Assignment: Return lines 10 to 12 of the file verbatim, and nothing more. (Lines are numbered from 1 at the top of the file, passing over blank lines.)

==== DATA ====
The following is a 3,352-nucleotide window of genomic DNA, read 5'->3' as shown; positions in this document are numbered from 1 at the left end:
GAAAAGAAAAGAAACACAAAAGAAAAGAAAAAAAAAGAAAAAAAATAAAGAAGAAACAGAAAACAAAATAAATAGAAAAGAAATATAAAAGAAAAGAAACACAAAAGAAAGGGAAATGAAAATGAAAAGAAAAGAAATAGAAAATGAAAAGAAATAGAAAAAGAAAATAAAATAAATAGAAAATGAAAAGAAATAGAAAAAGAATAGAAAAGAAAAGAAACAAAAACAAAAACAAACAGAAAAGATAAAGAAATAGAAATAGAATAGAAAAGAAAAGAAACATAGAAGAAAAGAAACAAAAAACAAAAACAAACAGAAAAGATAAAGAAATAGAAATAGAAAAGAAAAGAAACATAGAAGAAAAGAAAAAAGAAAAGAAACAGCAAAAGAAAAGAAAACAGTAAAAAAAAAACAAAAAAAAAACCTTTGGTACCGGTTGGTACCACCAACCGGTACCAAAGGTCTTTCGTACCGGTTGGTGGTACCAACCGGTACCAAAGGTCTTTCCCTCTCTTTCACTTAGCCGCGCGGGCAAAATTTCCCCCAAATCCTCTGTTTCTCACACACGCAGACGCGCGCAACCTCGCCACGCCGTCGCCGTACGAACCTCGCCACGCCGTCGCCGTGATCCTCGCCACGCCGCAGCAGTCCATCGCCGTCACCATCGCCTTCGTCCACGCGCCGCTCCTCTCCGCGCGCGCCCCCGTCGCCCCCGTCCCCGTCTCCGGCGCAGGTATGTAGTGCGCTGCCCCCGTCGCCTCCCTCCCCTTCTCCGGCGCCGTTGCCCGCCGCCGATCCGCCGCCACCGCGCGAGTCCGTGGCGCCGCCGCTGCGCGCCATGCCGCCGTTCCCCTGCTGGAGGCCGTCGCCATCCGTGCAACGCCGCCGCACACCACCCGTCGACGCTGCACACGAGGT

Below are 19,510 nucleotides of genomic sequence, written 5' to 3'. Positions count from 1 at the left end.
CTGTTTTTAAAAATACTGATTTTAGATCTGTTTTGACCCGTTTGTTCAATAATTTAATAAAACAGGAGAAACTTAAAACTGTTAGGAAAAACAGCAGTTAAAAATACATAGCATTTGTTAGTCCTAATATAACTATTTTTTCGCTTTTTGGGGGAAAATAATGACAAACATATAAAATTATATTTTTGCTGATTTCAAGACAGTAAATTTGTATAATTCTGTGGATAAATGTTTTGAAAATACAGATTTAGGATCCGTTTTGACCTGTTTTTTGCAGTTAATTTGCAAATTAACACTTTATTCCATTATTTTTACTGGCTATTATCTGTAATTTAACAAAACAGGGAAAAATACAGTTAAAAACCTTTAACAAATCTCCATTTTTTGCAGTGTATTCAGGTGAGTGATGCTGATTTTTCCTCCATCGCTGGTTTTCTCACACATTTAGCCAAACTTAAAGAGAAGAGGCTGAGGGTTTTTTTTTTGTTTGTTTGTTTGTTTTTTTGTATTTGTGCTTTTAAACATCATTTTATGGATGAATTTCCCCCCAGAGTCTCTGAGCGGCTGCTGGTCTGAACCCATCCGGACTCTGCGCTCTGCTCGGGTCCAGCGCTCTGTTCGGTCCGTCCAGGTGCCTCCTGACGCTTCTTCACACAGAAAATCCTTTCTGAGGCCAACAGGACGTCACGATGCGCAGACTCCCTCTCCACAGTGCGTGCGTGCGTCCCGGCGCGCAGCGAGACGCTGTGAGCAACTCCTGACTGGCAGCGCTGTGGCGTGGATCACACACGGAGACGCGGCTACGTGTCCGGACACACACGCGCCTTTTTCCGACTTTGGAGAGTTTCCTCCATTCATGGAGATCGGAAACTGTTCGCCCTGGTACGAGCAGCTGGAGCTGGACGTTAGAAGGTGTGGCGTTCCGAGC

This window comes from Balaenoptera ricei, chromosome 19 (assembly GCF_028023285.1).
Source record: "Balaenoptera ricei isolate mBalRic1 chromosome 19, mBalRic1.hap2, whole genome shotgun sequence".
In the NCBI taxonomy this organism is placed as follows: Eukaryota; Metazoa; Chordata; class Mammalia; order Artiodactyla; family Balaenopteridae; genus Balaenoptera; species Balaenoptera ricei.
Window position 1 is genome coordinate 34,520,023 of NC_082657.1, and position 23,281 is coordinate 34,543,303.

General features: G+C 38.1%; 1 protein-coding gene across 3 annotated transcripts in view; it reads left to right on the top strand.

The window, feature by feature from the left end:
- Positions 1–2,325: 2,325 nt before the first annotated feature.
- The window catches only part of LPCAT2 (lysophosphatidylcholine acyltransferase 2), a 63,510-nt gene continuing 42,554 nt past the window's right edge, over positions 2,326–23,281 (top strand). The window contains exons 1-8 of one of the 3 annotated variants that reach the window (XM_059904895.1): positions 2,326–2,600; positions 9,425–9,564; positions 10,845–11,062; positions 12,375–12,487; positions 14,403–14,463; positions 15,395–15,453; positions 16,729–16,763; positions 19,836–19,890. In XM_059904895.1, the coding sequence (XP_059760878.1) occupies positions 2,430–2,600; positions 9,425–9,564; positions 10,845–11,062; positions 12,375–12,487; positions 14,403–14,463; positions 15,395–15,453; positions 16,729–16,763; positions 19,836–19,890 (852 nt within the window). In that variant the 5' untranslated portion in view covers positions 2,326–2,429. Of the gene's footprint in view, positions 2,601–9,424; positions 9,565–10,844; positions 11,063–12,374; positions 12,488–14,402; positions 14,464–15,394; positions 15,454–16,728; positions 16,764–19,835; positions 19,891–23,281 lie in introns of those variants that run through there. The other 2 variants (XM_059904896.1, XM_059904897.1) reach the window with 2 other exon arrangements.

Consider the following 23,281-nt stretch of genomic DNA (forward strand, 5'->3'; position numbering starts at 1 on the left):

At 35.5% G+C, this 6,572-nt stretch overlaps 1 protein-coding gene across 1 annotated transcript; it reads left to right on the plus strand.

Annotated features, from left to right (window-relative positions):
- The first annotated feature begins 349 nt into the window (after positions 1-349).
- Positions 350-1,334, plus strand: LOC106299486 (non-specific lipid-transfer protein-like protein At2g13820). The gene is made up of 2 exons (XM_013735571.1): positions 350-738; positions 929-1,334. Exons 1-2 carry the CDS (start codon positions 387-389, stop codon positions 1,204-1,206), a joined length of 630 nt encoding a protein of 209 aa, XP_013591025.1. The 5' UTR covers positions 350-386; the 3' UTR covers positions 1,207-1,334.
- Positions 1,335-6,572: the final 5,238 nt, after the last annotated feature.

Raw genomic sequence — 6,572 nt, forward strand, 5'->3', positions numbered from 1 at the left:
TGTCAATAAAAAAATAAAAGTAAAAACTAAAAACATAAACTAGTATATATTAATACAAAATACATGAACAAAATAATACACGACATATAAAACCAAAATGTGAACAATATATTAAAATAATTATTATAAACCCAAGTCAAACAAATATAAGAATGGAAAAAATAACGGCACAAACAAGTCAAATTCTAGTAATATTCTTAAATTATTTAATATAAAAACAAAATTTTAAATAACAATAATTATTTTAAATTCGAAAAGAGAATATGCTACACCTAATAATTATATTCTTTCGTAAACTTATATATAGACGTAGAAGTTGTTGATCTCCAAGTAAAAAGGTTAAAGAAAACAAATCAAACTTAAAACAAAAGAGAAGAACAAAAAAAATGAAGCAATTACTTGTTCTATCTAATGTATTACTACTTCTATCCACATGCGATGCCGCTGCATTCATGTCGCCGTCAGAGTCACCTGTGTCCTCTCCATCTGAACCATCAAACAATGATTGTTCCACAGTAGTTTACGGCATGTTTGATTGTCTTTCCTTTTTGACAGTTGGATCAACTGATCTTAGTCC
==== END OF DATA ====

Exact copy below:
The window, feature by feature from the left end:
- Positions 1–2,325: 2,325 nt before the first annotated feature.
- The window catches only part of LPCAT2 (lysophosphatidylcholine acyltransferase 2), a 63,510-nt gene continuing 42,554 nt past the window's right edge, over positions 2,326–23,281 (top strand). The window contains exons 1-8 of one of the 3 annotated variants that reach the window (XM_059904895.1): positions 2,326–2,600; positions 9,425–9,564; positions 10,845–11,062; positions 12,375–12,487; positions 14,403–14,463; positions 15,395–15,453; positions 16,729–16,763; positions 19,836–19,890. In XM_059904895.1, the coding sequence (XP_059760878.1) occupies positions 2,430–2,600; positions 9,425–9,564; positions 10,845–11,062; positions 12,375–12,487; positions 14,403–14,463; positions 15,395–15,453; positions 16,729–16,763; positions 19,836–19,890 (852 nt within the window). In that variant the 5' untranslated portion in view covers positions 2,326–2,429. Of the gene's footprint in view, positions 2,601–9,424; positions 9,565–10,844; positions 11,063–12,374; positions 12,488–14,402; positions 14,464–15,394; positions 15,454–16,728; positions 16,764–19,835; positions 19,891–23,281 lie in introns of those variants that run through there. The other 2 variants (XM_059904896.1, XM_059904897.1) reach the window with 2 other exon arrangements.